Oh great, another way to show how truly shallow we really are. People…can we really not give a few minutes and tell others what was so great about someone that we probably saw more often than our own family members. What’s the point of a recommendation from someone if it only takes a second to give it! I understand that this might make it easier to find “recommended” people for a certain skill but I fear most people will think they have done a great job “recommending” someone with a click, the same way they feel they’ve “connected” with someone by “liking” something they said. I want LinkedIn to stay business-like and leave the social media instant approval to the likes of Facebook, Twitter, Klout and all the other sites out there that believe fast and short is better than thoughtful. Don’t get me wrong…I love Twitter and use FB but I in no way think they are substitutes for real thought.

  • Deborah Porter

    I agree with you Lisa. I think by converting to the 1-click format takes away from the value of a recommendation. The 1-click is great in Twitter, Klout, Facebook but not for a Professional Business Networking site. The 1-click doesn’t really say much about the person, your experience working directly with the person, or how you feel about the skills the person brought to the table, which is the reason you are willing to write a recommendation.

    I feel that LinkedIn recommendations are equivalent to a written recommendation for an employer. I would prefer my recommendation contain some meat and potatoes and not just the desert at the end of the meal.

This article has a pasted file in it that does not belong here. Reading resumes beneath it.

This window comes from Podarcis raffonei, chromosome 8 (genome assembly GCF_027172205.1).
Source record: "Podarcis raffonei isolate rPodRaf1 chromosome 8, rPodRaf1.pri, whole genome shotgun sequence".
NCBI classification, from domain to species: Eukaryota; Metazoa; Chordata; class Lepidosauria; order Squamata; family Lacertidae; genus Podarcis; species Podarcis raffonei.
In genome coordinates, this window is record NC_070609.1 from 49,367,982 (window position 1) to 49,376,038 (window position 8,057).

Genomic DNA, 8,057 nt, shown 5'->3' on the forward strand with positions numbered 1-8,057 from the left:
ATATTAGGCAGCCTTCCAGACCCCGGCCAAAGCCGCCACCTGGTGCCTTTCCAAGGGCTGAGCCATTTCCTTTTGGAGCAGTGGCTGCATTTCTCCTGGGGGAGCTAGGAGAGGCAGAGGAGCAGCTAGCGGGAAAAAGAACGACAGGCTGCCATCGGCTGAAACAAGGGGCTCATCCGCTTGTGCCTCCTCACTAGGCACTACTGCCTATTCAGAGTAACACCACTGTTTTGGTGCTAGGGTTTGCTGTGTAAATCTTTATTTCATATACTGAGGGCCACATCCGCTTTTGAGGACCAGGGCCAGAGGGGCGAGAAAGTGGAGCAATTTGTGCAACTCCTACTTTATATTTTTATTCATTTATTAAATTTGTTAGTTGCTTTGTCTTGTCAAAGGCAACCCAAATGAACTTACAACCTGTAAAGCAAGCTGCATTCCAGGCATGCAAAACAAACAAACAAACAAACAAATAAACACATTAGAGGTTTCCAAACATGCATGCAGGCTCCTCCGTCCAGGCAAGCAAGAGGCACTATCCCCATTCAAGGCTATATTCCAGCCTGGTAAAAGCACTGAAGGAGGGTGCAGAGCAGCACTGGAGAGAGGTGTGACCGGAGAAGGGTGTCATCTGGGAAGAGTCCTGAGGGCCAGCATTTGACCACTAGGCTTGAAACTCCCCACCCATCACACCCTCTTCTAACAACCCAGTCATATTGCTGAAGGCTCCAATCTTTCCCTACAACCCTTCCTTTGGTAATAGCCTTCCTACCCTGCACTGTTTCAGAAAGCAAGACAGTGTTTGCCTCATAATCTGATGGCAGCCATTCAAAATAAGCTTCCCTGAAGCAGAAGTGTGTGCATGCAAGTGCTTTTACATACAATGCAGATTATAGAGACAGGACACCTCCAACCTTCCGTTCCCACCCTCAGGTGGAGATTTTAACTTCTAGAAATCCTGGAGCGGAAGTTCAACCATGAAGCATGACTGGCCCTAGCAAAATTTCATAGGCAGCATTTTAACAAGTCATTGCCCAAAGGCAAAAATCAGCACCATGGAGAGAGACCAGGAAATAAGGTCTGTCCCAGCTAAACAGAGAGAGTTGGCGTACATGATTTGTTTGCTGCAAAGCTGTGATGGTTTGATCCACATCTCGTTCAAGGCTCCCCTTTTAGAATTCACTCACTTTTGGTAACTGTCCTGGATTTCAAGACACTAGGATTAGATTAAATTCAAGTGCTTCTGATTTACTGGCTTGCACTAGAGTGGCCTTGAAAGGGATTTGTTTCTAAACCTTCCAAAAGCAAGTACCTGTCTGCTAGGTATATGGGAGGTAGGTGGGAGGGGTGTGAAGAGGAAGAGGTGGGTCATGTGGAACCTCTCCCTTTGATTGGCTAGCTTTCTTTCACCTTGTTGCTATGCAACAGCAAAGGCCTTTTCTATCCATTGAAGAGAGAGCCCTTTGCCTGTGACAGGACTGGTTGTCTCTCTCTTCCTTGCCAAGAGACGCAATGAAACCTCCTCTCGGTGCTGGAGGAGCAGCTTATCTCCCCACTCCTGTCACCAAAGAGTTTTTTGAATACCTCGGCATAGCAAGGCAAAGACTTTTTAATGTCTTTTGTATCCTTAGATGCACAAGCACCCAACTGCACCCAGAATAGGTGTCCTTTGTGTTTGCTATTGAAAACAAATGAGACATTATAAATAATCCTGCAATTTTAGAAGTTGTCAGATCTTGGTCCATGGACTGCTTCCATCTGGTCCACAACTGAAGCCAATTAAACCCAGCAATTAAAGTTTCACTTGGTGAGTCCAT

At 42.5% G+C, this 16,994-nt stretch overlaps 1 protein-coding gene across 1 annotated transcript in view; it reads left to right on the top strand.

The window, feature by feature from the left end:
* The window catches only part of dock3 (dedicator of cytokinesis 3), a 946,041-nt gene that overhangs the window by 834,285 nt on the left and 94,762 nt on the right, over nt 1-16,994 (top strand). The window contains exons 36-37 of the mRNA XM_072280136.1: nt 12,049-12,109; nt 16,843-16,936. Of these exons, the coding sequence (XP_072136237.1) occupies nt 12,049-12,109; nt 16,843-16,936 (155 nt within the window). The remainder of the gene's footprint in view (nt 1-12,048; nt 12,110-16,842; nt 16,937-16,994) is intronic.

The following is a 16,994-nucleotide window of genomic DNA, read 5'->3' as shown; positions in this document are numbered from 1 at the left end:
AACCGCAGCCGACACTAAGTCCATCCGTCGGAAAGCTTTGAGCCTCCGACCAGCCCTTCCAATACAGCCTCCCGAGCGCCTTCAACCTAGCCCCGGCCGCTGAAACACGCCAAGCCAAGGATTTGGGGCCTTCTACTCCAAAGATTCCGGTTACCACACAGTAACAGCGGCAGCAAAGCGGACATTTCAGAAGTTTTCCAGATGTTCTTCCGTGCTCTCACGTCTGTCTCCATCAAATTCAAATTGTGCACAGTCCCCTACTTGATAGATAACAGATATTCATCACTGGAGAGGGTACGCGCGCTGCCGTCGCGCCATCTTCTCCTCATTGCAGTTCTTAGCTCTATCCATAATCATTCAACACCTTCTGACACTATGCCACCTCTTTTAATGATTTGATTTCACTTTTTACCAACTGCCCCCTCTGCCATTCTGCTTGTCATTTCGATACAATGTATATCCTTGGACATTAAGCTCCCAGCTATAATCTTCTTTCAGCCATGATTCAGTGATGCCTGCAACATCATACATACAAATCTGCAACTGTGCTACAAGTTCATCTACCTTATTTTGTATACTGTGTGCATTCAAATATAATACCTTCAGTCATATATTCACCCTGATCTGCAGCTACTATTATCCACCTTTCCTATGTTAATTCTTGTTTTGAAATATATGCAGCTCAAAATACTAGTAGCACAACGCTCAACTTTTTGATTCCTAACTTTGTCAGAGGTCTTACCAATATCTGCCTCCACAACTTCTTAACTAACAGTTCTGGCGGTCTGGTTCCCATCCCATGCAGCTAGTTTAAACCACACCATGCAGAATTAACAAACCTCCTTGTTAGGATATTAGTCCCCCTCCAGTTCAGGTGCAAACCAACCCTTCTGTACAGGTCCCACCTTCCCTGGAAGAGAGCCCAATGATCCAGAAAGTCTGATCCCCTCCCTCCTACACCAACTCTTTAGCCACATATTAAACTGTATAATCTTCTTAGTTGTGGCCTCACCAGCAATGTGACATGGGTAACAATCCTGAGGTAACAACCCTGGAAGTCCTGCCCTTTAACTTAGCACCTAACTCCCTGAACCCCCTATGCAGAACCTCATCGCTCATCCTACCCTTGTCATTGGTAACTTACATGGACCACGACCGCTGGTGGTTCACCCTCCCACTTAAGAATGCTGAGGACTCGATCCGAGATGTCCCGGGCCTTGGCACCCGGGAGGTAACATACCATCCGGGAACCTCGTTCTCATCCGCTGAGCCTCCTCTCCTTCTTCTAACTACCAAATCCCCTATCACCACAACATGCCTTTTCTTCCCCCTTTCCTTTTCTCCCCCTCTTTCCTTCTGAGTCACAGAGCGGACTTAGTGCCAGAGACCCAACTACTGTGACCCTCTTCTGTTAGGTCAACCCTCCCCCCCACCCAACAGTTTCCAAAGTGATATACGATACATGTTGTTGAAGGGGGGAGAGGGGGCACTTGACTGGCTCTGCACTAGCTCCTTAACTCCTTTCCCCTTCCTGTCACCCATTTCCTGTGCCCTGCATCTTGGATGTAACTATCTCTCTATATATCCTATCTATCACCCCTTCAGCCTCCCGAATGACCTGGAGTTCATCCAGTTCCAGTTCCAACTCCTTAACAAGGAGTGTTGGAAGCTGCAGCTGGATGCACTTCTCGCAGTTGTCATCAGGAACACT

Bottom-line, don’t like, don’t like, don’t like. LinkedIn will become commercialized like all the other sites where the recommendation tend not to mean anything. Klout for example has these numbers but any new user has no idea what the numbers mean or how to obtain the counts assigned to your profile. Nor does it provide a clear explanation of how you achieve the number. I’m sure it’s embedded somewhere along the history line but it’s not easy to understand the rating.

    Reminder: LinkedIn is my professional business profile not merely my social media profile. I joined LinkedIn because it was more business related network; and I joined Facebook because it allowed the freedom of other types of social communication, and Twitter because it was an opportunity to connect with others from around the world on different levels in short spurts of conversations. Each social media has it’s purpose and why people joined. LinkedIn should continue to stand out as a Professional Business Networking profile and it shouldn’t have to fit in with all the other social media formats out there. Profit should not be the only reason for this change; integrity and credibility should fall somewhere at the top of that list.

    So, if you’re not making every single solitary penny that you could be making is it worth watering down your product and decrease it quality for those pennies?

    Closing: To me it goes back to branding your product. LinkedIn has already branded itself as a business product, so at the end of the day they will need to ask why. Looks like you’ve branded one way and now you’re willing to get in bed with the wolves just to gain more meat for yourself while you leave your customers out to dry. You’re saying I want to run with the pack!

    Deborah Ann Porter

  • Joe Stubblebine

    While LinkedIn Recommendations (those brief little snippets of nice things that people say about you) add “social validity” to you as a person and tell others how you performed at a specific job, they don’t tell the whole story. Should you care about LinkedIn Skill Endorsements? If you want to give people a better sense of what you know and get found by people who will want to pay you more money than what you’re making now, the answer is “absolutely.” I just wrote a blog focusing on Endorsements to get you more visible to recruiters.